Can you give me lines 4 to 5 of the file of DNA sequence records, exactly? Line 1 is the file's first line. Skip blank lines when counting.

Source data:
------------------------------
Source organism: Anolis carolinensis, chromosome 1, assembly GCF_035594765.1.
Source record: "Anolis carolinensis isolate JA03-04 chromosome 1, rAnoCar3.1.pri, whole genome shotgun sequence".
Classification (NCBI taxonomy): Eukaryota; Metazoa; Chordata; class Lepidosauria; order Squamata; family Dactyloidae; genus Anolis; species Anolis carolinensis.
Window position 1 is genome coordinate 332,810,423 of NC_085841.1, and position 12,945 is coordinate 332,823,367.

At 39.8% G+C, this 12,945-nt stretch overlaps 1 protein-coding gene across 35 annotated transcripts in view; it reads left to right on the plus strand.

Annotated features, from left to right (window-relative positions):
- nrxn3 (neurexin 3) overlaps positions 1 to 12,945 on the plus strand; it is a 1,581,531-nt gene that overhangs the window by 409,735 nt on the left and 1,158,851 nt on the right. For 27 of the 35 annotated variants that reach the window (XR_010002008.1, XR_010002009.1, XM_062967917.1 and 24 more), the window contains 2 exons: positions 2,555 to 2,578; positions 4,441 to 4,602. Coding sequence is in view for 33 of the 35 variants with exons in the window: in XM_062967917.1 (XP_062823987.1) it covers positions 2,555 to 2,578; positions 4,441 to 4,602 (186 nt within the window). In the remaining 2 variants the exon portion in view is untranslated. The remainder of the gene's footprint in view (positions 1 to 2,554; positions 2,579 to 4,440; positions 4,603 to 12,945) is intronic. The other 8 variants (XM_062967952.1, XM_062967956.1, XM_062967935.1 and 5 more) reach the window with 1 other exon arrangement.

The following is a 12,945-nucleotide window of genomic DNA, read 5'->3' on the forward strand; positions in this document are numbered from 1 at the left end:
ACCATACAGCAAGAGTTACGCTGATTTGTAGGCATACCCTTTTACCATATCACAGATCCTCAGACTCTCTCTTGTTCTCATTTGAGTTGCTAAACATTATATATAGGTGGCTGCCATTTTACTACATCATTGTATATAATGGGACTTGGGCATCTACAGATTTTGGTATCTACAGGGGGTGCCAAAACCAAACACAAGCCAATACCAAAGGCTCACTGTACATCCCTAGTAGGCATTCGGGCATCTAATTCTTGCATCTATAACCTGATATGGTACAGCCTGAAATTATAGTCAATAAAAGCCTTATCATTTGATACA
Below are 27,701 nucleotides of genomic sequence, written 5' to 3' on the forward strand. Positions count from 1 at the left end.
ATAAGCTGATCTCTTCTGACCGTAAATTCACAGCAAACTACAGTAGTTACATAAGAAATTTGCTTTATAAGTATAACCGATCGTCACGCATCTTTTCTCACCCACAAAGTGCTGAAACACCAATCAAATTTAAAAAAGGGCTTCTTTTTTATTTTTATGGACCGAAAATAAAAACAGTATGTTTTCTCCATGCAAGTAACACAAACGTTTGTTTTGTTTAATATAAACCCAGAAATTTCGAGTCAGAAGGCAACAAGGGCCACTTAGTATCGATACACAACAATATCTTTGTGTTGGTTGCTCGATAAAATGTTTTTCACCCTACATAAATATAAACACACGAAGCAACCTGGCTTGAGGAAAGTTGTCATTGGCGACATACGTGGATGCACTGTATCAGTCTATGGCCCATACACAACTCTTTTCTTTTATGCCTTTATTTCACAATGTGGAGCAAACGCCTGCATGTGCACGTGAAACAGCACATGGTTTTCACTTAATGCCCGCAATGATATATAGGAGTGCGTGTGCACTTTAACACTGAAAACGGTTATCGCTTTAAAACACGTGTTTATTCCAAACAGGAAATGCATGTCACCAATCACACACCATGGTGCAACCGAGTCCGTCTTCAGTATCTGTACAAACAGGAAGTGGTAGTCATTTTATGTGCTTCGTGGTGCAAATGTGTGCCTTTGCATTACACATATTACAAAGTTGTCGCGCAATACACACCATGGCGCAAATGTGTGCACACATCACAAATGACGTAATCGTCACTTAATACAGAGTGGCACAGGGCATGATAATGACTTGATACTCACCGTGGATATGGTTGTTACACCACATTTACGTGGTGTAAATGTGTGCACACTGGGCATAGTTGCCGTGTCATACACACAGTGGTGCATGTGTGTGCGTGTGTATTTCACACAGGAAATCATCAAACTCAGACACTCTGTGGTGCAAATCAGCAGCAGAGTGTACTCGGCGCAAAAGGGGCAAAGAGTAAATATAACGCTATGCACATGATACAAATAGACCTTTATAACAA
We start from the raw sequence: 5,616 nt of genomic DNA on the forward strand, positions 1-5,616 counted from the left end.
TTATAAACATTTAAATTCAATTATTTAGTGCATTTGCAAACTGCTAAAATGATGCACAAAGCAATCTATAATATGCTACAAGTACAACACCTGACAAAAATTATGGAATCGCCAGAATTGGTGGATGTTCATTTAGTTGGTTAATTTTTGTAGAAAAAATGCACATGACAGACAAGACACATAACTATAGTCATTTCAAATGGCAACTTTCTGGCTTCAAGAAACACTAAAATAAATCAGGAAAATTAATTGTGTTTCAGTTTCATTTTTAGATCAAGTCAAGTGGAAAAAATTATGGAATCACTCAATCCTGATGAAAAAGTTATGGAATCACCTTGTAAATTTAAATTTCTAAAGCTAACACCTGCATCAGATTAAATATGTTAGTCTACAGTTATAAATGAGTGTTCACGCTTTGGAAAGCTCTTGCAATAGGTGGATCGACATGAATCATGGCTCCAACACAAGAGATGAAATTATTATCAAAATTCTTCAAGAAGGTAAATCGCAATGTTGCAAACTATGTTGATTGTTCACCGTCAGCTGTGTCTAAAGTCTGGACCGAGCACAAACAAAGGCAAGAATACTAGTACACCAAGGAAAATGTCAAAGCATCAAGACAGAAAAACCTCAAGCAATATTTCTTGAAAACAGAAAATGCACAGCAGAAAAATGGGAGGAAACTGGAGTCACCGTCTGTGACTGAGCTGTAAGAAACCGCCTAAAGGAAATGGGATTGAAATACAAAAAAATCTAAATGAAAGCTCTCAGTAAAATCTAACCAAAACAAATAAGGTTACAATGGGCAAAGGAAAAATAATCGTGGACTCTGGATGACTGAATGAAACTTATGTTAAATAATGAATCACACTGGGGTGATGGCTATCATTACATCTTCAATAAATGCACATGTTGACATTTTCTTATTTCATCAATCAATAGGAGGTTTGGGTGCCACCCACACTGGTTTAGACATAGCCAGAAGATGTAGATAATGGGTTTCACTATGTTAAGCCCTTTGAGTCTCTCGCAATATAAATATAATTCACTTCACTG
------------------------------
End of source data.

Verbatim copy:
Window position 1 is genome coordinate 332,810,423 of NC_085841.1, and position 12,945 is coordinate 332,823,367.

At 39.8% G+C, this 12,945-nt stretch overlaps 1 protein-coding gene across 35 annotated transcripts in view; it reads left to right on the plus strand.